Let's have the conversation that I know is going to play out, is probably already playing out on the internet, I'm not looking, as we speak here. She's talking about being kind to your children. You know, parents need to reach out to children, help the less fortunate. She also says a reminder that children are always watching and listening.

One of the criticisms of this, and she did this during the campaign, she gave a speech that she wanted to protect children in this age of social media from bad voices on social media. Critics immediately say, what about your husband, the President.

BASH: Yes. That's exactly right. Look, everybody who either has a tween or a teen or knows one understands that for them growing up now with these, it is very, very difficult on so many levels that we -- well maybe not you and you -- but we didn't have to deal with. You're with us. But -- and that's true. And she should be commended for that.

But listening to her talk about remember our kids are watching and listening, remember that they need to follow our own examples, those of us who have kids and can't show them some of the retweets by the President of the United States because we don't think it's appropriate to condone hitting a golf ball at a former competitor and knocking them over see that there's more than a little bit of irony here. She should be commended but come on.

KING: That, I guess, that's a hard part. Because, you know, I want to go bend the arc, be overly fair to her in the sense that she didn't draw that impossible box her husband did.

BASH: Exactly.

KING: And yet, she chooses to think that her mission which I guess means what?

BASH: Or can I just actually add one thing. Let's also just live in the Trump word for a second. Maybe the message wasn't just to everybody in that room. Maybe the message was to her husband to say, remember, our children, our child, is watching. So maybe she's trying to communicate with her husband the same way a lot of his aides do could by television.

SHEAR: I think one of the things that might make this whole effort by her, which is commendable, right, it would make it more effective if she embraced the irony a little bit, right? And, you know, if you said look, I understand, you know, the things that have been said about my husband and some of the things that people say, but that's precisely the point that I'm trying to make and then just go on and make your point.

I think part of the problem for her is that regardless of the topic, she's not very comfortable as a speaker. You know what I mean? This is a difficult thing to stand up in front of these cameras and talk to these world leaders. And she's, you know -- I mean, from the beginning, from the time that she's been on the public stage, it's been clear that that's not a comfortable thing for her always.

I was on a trip to Europe with her a few months ago. And she was doing things that were not speeches, being at hospitals and talking with kids. And she sort of comes alive a little bit in those settings in a way that's different when you're standing up at a podium and speaking. And so I think all of that together makes it, you know, kind of not as successful a message.

KING: To your point -- I mean, the issue is could you sell this inside the White House who I assume the President's staff looks at her speeches. But, you know, this is a challenge for all of us that begins at home and trust me I know how hard that can be.


KING: You can work a joke into the speech if you wanted to.

[12:50:02] It's interesting because, you know, the people, the critics will say and fairly so, how dare you say this when your husband does this. And yet, it's an admirable mission if you box off the mission of protecting children especially in this crazy age.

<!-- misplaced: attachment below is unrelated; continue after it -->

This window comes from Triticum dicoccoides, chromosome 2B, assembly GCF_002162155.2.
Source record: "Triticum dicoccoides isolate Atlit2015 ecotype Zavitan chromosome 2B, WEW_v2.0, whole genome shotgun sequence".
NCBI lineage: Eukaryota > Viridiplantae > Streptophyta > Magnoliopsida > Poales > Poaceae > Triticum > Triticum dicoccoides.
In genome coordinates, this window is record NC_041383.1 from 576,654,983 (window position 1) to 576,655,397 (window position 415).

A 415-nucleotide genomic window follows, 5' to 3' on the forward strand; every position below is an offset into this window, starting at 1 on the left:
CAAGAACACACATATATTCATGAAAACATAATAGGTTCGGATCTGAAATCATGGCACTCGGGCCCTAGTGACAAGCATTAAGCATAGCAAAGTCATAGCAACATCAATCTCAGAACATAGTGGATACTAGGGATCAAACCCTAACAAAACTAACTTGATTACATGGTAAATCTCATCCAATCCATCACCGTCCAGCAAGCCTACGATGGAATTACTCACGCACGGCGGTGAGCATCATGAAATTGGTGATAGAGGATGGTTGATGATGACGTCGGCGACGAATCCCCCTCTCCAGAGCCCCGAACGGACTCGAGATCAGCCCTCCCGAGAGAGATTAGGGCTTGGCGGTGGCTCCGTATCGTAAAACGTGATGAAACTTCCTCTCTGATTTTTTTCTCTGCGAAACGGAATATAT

KIM: And Dana's point about whether this is a subtle message to her husband might be, that Senate Majority Leader Mitch McConnell has said repeatedly through a press conferences and interviews that maybe I like his policies but I wish the President wouldn't tweet so much. It's a not so subtle message from the Senate Majority Leader that he doesn't really appreciate it either.

KING: Art of the segue. Thank you very much for that.

You mentioned the Senate Majority Leader. Lindsey Graham is now saying the health care bill, his health care bill is called Graham- Cassidy will get a vote on the Senate floor next week. He says, well, we need to hear that directly from the Majority Leader Mitch McConnell because that has been the big question.

Mitch McConnell doesn't want to embarrass himself. And embarrass Senate Republicans again by bringing another Obamacare repeal or replace bill, call it what you want, it would replace, a lot of people say it's not repeal, to the floor if they're going to lose again and be embarrass again. If Lindsey Graham is saying they are prepared to bring the bill to the floor, does that mean they have 50?

BASH: No. They don't have 50. They don't.

KING: Is that a bluff?

BASH: No. I think they're trying to get momentum. I mean, I think it's the same movie that we saw several times over the past several months as they've been trying to get momentum on other kinds of bills. They don't have the 50 Republican votes needed right now. But they're trying and they're hoping that that happens by next week.

If they don't have the votes, I would be surprised if Mitch McConnell brought it up again except to prove a point that at least he tried again to the base. At least we're trying again and can't get it done.

KING: If you've been with us (INAUDIBLE) the past seven months, at least you know, Republicans can afford to lose two. They have 52 in the Senate. No Democrats are expected to vote for this. If they can lose two, Mike Pence would then break the tie and go forward. Rand Paul already is a no. And listen here, it sounds like he has absolutely no indication he's going to change his mind.